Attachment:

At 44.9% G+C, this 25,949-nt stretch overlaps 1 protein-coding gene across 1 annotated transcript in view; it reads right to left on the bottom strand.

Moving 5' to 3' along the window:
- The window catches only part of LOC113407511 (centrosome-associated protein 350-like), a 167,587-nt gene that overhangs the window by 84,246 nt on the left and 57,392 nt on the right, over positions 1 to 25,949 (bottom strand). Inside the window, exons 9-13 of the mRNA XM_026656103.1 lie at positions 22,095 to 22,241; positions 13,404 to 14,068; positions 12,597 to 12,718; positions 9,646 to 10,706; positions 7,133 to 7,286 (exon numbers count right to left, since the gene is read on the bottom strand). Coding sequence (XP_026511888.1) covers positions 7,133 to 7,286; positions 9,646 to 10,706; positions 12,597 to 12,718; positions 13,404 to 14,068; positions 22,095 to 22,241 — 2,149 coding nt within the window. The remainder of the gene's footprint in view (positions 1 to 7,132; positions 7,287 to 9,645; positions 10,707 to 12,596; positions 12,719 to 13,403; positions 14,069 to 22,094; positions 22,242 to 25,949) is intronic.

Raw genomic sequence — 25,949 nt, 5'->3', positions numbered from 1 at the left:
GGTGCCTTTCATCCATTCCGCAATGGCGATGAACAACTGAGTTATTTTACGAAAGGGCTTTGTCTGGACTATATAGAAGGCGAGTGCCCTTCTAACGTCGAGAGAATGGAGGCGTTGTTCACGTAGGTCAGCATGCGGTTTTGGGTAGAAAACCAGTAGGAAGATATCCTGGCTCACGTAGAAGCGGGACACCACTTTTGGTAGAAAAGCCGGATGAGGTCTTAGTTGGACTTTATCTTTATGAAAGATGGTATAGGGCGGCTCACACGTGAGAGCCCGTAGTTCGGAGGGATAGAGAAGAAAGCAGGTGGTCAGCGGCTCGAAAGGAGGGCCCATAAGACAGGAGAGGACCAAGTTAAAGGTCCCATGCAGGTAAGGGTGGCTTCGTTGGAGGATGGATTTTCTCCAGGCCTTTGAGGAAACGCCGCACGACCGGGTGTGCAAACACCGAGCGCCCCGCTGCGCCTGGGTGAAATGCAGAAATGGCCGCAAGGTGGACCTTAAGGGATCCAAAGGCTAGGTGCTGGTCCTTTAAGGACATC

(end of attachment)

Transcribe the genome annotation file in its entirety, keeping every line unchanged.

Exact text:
At 44.9% G+C, this 25,949-nt stretch overlaps 1 protein-coding gene across 1 annotated transcript in view; it reads right to left on the bottom strand.

Moving 5' to 3' along the window:
- The window catches only part of LOC113407511 (centrosome-associated protein 350-like), a 167,587-nt gene that overhangs the window by 84,246 nt on the left and 57,392 nt on the right, over positions 1 to 25,949 (bottom strand). Inside the window, exons 9-13 of the mRNA XM_026656103.1 lie at positions 22,095 to 22,241; positions 13,404 to 14,068; positions 12,597 to 12,718; positions 9,646 to 10,706; positions 7,133 to 7,286 (exon numbers count right to left, since the gene is read on the bottom strand). Coding sequence (XP_026511888.1) covers positions 7,133 to 7,286; positions 9,646 to 10,706; positions 12,597 to 12,718; positions 13,404 to 14,068; positions 22,095 to 22,241 — 2,149 coding nt within the window. The remainder of the gene's footprint in view (positions 1 to 7,132; positions 7,287 to 9,645; positions 10,707 to 12,596; positions 12,719 to 13,403; positions 14,069 to 22,094; positions 22,242 to 25,949) is intronic.

Raw genomic sequence — 25,949 nt, 5'->3', positions numbered from 1 at the left:
GGTGCCTTTCATCCATTCCGCAATGGCGATGAACAACTGAGTTATTTTACGAAAGGGCTTTGTCTGGACTATATAGAAGGCGAGTGCCCTTCTAACGTCGAGAGAATGGAGGCGTTGTTCACGTAGGTCAGCATGCGGTTTTGGGTAGAAAACCAGTAGGAAGATATCCTGGCTCACGTAGAAGCGGGACACCACTTTTGGTAGAAAAGCCGGATGAGGTCTTAGTTGGACTTTATCTTTATGAAAGATGGTATAGGGCGGCTCACACGTGAGAGCCCGTAGTTCGGAGGGATAGAGAAGAAAGCAGGTGGTCAGCGGCTCGAAAGGAGGGCCCATAAGACAGGAGAGGACCAAGTTAAAGGTCCCATGCAGGTAAGGGTGGCTTCGTTGGAGGATGGATTTTCTCCAGGCCTTTGAGGAAACGCCGCACGACCGGGTGTGCAAACACCGAGCGCCCCGCTGCGCCTGGGTGAAATGCAGAAATGGCCGCAAGGTGGACCTTAAGGGATCCAAAGGCTAGGTGCTGGTCCTTTAAGGACATC